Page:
sentence that it's pretty much not even an answer.  (I mean, good
 for Arne for being clear that he's not 100% certain that it's
 perfect).  When you get an answer like that,  it should be clear to
 you that asking online isn't going to help you when you end up in
 court.  This is one of those times when you can't rely on a free
 answer you get on the Internet,  you need to LEARN and TEST if
 you're actually concerned.

 Of course, if you're just trying to keep your mom from knowing that
 you used the computer to look at boobs,  then maybe that answer is
 good enough.


- Eric





On Sun, Sep 25, 2016, at 06:01 AM, Arne Babenhauserheide wrote:
> Dear Durran,
> 
> There should not be anything which can be clearly traced to your usage,
> as long as you use at least "low security" (not None!). Forensic
> analysis might still reveal stuff, however, for example from browsers
> leaking memory into swap or disobeying caching policies even in
> incognito mode, or from not completely deleted files.
> 
> To be more secure, encrypt your disk (then deletions work more
> securely).
> 
> There will be encrypted fragments of many different kinds of files on
> your 

Re: [freenet-support] Anonymity of browsing without downloading

2016-09-25 Thread Arne Babenhauserheide
Dear Durran,

There should not be anything which can be clearly traced to your usage,
as long as you use at least "low security" (not None!). Forensic
analysis might still reveal stuff, however, for example from browsers
leaking memory into swap or disobeying caching policies even in
incognito mode, or from not completely deleted files.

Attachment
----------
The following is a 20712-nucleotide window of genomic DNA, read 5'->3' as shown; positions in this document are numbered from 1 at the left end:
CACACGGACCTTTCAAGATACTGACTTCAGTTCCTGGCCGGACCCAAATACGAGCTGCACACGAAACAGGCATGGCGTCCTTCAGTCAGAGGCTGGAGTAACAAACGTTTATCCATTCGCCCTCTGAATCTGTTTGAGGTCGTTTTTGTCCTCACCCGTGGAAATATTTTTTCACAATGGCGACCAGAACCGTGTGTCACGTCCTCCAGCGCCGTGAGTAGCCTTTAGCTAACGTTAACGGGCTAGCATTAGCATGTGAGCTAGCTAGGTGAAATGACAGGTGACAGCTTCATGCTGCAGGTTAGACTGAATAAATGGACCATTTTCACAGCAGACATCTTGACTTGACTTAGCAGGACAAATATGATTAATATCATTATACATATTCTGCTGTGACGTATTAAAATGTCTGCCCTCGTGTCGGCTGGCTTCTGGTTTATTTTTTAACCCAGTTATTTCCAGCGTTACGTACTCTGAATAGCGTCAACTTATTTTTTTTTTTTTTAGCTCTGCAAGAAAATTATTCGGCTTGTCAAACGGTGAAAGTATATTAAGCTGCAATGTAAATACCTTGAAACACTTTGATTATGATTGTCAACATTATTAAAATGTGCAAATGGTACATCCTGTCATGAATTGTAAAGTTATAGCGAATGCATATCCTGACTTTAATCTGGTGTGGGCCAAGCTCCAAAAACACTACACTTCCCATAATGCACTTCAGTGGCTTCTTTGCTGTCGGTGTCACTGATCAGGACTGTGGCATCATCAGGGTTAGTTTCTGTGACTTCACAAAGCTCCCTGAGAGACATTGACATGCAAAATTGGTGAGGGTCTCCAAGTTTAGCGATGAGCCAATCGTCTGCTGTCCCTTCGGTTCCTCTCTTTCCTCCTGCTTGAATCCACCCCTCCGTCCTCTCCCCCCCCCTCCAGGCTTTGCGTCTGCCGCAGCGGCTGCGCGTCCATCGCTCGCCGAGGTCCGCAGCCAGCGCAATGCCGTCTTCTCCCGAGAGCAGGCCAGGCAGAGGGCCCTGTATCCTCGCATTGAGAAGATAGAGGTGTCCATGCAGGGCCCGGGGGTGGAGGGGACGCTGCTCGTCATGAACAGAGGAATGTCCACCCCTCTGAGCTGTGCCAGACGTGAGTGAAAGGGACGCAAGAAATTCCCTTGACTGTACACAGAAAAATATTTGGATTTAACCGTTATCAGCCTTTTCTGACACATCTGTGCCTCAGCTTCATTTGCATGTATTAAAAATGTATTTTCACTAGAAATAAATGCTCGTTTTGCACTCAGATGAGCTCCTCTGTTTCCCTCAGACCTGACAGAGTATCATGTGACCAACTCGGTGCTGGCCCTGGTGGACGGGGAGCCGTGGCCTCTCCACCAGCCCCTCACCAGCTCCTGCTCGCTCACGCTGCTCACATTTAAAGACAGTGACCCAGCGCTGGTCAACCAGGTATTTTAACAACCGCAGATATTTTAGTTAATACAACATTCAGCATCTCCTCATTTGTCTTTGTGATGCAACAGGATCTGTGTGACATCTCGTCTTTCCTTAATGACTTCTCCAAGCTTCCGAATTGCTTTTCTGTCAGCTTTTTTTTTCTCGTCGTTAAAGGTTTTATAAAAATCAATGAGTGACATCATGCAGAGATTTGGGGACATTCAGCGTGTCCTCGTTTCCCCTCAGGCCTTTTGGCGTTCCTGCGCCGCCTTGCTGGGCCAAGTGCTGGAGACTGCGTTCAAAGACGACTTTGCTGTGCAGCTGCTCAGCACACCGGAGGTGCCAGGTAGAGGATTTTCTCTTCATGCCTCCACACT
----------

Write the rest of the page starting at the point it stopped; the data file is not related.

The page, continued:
To be more secure, encrypt your disk (then deletions work more
securely).

There will be encrypted fragments of many different kinds of files on
your computer, but these do not need to correspond to files you
requested yourself.

Best wishes,
Arne

Durran Mix writes:

> Spam detection software, running on the system "freenetproject.org",
> has identified this incoming email as possible spam.  The original
> message has been attached to this so you can view it or label
> similar future email.  If you have any questions, see
> the administrator of that system for details.
>
> Content preview:  Hello, If I browse freenet sites without downloading any 
> content,
>while using incognito mode, will there be anything incriminating on my 
> computer?
>Also, same scenario but what if i fully delete and uninstall freenet after
>each browsing session? [...] 
>
> Content analysis details:   (5.5 points, 5.0 required)
>
>  pts rule name  description
>  -- --
>  2.0 FREENET_FROM_BACKUPMX  Received from the backup-MX server
>  0.0 FREEMAIL_FROM  Sender email is commonly abused enduser mail 
> provider
> (zep_rocks[at]hotmail.com)
>  0.8 BAYES_50   BODY: Bayes spam probability is 40 to 60%
> [score: 0.5502]
>  0.0 HTML_MESSAGE   BODY: HTML included in message
> -0.1 DKIM_VALID Message has at least one valid DKIM or DK 
> signature
>  0.1 DKIM_SIGNEDMessage has a DKIM or DK signature, not 
> necessarily valid
> -0.1 DKIM_VALID_AU  Message has a valid DKIM or DK signature from 
> author's
> domain
>  0.8 RDNS_NONE  Delivered to internal network by a host with no 
> rDNS
>  2.0 FREENET_LOC_SHORT  Contains short body and URI
>
> The original message was not completely plain text, and may be unsafe to
> open with some email clients; in particular, it may contain a virus,
> or confirm that your address can receive spam.  If you wish to view
> it, it may be safer to save it to a file and open it with an editor.
>
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-- 
Unpolitisch sein
hei├čt politisch sein
ohne es zu merken